This is the fourth post in my Artist Study with Kids series. I’ve shared with you our Henri Matisse “painting with scissors” collage project, our Siona Delaunay paintings, and our Alexander Calder sculptures. Today I am presenting you with our flower paintings inspired by Georgia O’Keeffe, made by kids ages 4-8. I just love the observations skills used. It makes me admire these sweet, little paintings even more!
Georgia O’Keeffe was one of the most original American painters, famous for her large format flower paintings. Known for her fierce independence and her unique artistic vision, she painted throughout most of the 20th century, spanning virtually the entire history of modern art in America. She died at the age of 98 in her home in New Mexico, where she was endlessly inspired by the rugged terrain. I used to have a giant poster in my dorm room at art school of her poppy painting. She has always been one of those inspirational female artists that I love more each time I read about her.
This post contains affiliate links. Thank you for your support!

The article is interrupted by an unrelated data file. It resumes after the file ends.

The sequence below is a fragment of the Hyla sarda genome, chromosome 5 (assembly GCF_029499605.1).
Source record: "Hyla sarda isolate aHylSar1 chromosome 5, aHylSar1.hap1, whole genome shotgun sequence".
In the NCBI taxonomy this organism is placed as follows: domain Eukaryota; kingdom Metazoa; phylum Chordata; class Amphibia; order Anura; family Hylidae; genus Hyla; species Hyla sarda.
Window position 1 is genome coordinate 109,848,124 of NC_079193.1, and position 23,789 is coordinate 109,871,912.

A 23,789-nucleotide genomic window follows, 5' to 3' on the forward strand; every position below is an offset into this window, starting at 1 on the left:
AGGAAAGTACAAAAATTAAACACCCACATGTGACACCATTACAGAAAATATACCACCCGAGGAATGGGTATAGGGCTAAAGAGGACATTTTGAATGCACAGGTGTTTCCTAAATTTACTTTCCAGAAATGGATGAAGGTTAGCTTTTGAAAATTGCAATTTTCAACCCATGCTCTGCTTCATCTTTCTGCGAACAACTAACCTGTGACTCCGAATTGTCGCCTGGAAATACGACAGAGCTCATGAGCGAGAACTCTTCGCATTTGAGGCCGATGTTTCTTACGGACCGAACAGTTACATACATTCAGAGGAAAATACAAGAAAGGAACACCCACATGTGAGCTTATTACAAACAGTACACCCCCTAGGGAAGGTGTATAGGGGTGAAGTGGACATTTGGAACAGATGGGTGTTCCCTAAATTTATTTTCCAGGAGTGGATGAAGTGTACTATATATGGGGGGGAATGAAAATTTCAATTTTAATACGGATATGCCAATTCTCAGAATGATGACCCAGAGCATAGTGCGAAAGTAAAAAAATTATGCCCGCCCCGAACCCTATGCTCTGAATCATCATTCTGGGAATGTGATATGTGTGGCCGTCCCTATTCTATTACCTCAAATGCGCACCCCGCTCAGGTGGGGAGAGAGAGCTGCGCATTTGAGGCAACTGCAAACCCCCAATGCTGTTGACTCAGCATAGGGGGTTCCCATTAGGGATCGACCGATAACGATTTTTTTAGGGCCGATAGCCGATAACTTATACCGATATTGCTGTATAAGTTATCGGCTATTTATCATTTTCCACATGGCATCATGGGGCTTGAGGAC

~ liquid watercolors (this link is for a set, but you can buy them individually)
~ Flowers (poppies would be ideal, but lilies would work too)
As I had done for the other artists we studied, I wrote out some key words about Georgia O’Keeffe and printed out some of her most famous paintings so that we could have a small discussion about who she was, when she lived, and what her style was all about.
Since I couldn’t find any real poppies, which would have been ideal, I made some paper flowers with crepe paper and wire. One more reason to love Pinterest! I literally searched at 10pm and found an easy tutorial, and I was lucky enough to have the supplies (advantage of being an art teacher!).
We talked about how Georgia O’Keeffe would draw her flowers so big that they went off the page. This part was the most challenging for them, it felt unnatural to draw incomplete petals. But it was such a great learning experience. I actually saw one of the kids, later on in the week, drawing something that went off the edge. I sort of think she did this because the seed had been planted that this was even possible! It’s what I love about studying artists. The kids learn about new techniques, and for a brief moment they see things differently, and through the eyes of an artist.
Although I really encouraged the use of black, only one child used it prominently in their painting. I feel like I could have done a better job with getting them to use it somehow. I have some teacher skills to work on myself. I’m learning every day.
Here is a great Children’s book about Georgia O’Keeffe, one that I read to my class:
Let me know if you try this with your kids, I’d love to see how it turns out!